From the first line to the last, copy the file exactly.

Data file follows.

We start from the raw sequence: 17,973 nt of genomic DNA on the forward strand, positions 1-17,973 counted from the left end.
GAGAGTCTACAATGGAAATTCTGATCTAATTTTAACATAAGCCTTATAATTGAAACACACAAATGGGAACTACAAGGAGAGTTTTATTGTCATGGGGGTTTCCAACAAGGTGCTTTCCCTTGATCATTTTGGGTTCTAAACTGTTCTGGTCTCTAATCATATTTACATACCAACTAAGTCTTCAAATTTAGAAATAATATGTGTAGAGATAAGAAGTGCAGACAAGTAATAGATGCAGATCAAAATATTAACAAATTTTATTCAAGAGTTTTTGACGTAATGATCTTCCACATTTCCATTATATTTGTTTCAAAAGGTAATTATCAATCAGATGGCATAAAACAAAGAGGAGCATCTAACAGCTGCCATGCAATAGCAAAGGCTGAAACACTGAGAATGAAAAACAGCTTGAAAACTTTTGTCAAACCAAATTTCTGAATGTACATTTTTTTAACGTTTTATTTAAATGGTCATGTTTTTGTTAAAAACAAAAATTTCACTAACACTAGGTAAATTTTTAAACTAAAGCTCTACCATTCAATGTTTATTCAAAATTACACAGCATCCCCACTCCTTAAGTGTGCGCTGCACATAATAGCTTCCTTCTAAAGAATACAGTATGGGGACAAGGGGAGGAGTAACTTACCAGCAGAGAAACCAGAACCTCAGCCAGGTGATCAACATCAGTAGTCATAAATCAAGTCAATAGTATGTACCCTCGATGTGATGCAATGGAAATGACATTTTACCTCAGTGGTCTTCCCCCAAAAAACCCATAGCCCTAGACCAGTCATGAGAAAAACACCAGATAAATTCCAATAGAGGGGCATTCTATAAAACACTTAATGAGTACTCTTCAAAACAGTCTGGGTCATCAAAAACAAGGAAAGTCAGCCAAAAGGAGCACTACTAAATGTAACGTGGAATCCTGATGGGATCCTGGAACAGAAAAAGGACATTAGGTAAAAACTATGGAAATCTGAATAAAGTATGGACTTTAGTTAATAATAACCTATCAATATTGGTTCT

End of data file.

We start from the raw sequence: 17,973 nt of genomic DNA on the forward strand, positions 1-17,973 counted from the left end.
GAGAGTCTACAATGGAAATTCTGATCTAATTTTAACATAAGCCTTATAATTGAAACACACAAATGGGAACTACAAGGAGAGTTTTATTGTCATGGGGGTTTCCAACAAGGTGCTTTCCCTTGATCATTTTGGGTTCTAAACTGTTCTGGTCTCTAATCATATTTACATACCAACTAAGTCTTCAAATTTAGAAATAATATGTGTAGAGATAAGAAGTGCAGACAAGTAATAGATGCAGATCAAAATATTAACAAATTTTATTCAAGAGTTTTTGACGTAATGATCTTCCACATTTCCATTATATTTGTTTCAAAAGGTAATTATCAATCAGATGGCATAAAACAAAGAGGAGCATCTAACAGCTGCCATGCAATAGCAAAGGCTGAAACACTGAGAATGAAAAACAGCTTGAAAACTTTTGTCAAACCAAATTTCTGAATGTACATTTTTTTAACGTTTTATTTAAATGGTCATGTTTTTGTTAAAAACAAAAATTTCACTAACACTAGGTAAATTTTTAAACTAAAGCTCTACCATTCAATGTTTATTCAAAATTACACAGCATCCCCACTCCTTAAGTGTGCGCTGCACATAATAGCTTCCTTCTAAAGAATACAGTATGGGGACAAGGGGAGGAGTAACTTACCAGCAGAGAAACCAGAACCTCAGCCAGGTGATCAACATCAGTAGTCATAAATCAAGTCAATAGTATGTACCCTCGATGTGATGCAATGGAAATGACATTTTACCTCAGTGGTCTTCCCCCAAAAAACCCATAGCCCTAGACCAGTCATGAGAAAAACACCAGATAAATTCCAATAGAGGGGCATTCTATAAAACACTTAATGAGTACTCTTCAAAACAGTCTGGGTCATCAAAAACAAGGAAAGTCAGCCAAAAGGAGCACTACTAAATGTAACGTGGAATCCTGATGGGATCCTGGAACAGAAAAAGGACATTAGGTAAAAACTATGGAAATCTGAATAAAGTATGGACTTTAGTTAATAATAACCTATCAATATTGGTTCT